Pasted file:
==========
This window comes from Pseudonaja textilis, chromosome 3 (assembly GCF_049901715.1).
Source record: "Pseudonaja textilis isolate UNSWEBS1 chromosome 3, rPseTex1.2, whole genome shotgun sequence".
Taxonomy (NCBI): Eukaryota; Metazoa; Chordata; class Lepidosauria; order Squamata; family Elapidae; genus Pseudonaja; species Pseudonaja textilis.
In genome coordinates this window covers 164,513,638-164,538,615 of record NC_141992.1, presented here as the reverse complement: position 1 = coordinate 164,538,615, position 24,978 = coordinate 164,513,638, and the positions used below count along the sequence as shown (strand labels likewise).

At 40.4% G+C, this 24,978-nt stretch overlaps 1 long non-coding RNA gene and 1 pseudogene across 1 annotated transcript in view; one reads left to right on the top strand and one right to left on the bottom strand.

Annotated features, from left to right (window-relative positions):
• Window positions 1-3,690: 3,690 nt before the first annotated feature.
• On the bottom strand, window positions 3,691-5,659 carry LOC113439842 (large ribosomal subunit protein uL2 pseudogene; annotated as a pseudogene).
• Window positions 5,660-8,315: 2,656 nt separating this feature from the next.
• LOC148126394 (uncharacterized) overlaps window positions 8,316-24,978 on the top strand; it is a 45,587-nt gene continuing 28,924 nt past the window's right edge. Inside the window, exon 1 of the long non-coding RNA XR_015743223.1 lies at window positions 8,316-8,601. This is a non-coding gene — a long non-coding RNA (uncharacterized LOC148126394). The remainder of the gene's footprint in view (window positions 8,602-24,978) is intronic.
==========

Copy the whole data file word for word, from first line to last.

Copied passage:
This window comes from Pseudonaja textilis, chromosome 3 (assembly GCF_049901715.1).
Source record: "Pseudonaja textilis isolate UNSWEBS1 chromosome 3, rPseTex1.2, whole genome shotgun sequence".
Taxonomy (NCBI): Eukaryota; Metazoa; Chordata; class Lepidosauria; order Squamata; family Elapidae; genus Pseudonaja; species Pseudonaja textilis.
In genome coordinates this window covers 164,513,638-164,538,615 of record NC_141992.1, presented here as the reverse complement: position 1 = coordinate 164,538,615, position 24,978 = coordinate 164,513,638, and the positions used below count along the sequence as shown (strand labels likewise).

At 40.4% G+C, this 24,978-nt stretch overlaps 1 long non-coding RNA gene and 1 pseudogene across 1 annotated transcript in view; one reads left to right on the top strand and one right to left on the bottom strand.

Annotated features, from left to right (window-relative positions):
• Window positions 1-3,690: 3,690 nt before the first annotated feature.
• On the bottom strand, window positions 3,691-5,659 carry LOC113439842 (large ribosomal subunit protein uL2 pseudogene; annotated as a pseudogene).
• Window positions 5,660-8,315: 2,656 nt separating this feature from the next.
• LOC148126394 (uncharacterized) overlaps window positions 8,316-24,978 on the top strand; it is a 45,587-nt gene continuing 28,924 nt past the window's right edge. Inside the window, exon 1 of the long non-coding RNA XR_015743223.1 lies at window positions 8,316-8,601. This is a non-coding gene — a long non-coding RNA (uncharacterized LOC148126394). The remainder of the gene's footprint in view (window positions 8,602-24,978) is intronic.